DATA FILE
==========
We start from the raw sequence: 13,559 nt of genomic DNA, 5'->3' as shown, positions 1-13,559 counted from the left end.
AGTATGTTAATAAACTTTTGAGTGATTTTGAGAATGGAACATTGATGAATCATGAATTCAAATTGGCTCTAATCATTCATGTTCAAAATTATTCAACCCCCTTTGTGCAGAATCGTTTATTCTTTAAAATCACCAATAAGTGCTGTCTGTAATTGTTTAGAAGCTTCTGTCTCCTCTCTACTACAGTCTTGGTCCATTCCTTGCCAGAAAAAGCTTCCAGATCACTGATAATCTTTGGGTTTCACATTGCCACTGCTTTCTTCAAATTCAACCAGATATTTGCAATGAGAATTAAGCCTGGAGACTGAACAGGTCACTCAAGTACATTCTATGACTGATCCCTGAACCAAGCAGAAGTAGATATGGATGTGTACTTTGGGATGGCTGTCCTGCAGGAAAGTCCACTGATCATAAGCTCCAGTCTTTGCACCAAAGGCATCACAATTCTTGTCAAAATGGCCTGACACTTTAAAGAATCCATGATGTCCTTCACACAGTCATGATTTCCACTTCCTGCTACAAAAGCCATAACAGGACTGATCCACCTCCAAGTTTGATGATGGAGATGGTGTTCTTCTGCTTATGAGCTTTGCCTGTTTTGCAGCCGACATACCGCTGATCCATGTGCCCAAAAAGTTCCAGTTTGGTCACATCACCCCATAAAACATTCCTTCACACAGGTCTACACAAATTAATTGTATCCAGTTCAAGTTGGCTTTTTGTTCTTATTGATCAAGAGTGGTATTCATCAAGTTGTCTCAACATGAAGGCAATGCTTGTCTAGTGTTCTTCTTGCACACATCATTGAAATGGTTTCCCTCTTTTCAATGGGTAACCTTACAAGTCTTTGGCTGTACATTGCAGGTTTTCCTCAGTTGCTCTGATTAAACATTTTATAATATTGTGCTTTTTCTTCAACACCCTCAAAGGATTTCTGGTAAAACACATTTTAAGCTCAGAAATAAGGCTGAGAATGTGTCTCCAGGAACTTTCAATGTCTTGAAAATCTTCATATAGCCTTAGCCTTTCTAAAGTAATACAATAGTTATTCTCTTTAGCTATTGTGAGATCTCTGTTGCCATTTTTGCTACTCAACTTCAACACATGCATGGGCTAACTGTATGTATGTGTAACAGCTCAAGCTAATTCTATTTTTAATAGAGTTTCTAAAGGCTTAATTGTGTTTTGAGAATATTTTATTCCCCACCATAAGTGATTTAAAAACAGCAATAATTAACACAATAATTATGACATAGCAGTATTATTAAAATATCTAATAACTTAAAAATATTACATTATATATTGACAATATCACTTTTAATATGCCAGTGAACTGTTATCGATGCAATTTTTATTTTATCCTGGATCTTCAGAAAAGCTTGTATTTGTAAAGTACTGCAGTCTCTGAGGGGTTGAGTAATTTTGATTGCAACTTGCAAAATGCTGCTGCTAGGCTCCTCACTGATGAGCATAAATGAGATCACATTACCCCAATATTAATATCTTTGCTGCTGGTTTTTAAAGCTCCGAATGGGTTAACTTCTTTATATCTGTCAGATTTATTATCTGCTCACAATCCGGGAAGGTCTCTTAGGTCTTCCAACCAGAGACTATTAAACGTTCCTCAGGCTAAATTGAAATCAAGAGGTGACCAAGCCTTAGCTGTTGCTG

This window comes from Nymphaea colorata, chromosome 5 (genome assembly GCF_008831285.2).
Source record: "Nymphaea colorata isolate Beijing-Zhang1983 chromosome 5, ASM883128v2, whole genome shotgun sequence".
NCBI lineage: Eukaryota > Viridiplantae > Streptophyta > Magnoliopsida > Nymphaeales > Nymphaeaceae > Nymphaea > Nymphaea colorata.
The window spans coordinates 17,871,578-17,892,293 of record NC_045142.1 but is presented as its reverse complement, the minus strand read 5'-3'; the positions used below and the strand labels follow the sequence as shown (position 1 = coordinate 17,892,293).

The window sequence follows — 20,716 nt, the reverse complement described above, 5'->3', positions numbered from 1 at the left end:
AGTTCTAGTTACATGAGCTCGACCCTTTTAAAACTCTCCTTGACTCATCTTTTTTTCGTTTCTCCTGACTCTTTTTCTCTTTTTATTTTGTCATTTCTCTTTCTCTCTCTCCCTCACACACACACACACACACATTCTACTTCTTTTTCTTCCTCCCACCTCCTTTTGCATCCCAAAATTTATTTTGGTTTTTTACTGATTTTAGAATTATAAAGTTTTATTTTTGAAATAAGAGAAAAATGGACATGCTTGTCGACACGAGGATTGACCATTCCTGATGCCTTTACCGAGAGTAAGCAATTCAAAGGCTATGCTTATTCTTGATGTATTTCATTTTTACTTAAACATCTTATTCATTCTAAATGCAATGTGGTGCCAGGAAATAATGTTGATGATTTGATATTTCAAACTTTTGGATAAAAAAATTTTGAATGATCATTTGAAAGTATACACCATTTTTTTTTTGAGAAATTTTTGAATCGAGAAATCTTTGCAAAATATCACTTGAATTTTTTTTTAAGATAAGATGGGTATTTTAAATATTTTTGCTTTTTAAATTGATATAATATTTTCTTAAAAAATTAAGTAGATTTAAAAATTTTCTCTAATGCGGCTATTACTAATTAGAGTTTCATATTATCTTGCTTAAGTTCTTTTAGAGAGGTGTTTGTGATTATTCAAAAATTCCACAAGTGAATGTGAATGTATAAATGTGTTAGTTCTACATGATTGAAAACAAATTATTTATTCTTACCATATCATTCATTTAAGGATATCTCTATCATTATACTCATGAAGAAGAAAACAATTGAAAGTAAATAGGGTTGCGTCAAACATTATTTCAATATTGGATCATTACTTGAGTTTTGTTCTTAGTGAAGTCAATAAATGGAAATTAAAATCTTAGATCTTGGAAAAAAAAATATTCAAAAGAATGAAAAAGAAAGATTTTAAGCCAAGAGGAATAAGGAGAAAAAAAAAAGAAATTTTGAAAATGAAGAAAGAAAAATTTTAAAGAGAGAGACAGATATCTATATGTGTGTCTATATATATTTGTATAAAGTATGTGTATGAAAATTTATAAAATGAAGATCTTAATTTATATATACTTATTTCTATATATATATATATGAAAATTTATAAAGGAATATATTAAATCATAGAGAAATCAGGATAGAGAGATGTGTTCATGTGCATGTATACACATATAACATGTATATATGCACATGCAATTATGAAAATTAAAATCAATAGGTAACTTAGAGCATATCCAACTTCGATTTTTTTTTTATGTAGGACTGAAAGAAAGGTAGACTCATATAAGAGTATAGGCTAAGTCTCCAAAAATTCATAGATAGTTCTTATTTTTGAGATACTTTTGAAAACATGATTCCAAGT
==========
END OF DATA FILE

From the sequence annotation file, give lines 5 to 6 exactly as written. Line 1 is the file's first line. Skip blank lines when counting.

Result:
NCBI lineage: Eukaryota > Viridiplantae > Streptophyta > Magnoliopsida > Nymphaeales > Nymphaeaceae > Nymphaea > Nymphaea colorata.
The window spans coordinates 17,871,578-17,892,293 of record NC_045142.1 but is presented as its reverse complement, the minus strand read 5'-3'; the positions used below and the strand labels follow the sequence as shown (position 1 = coordinate 17,892,293).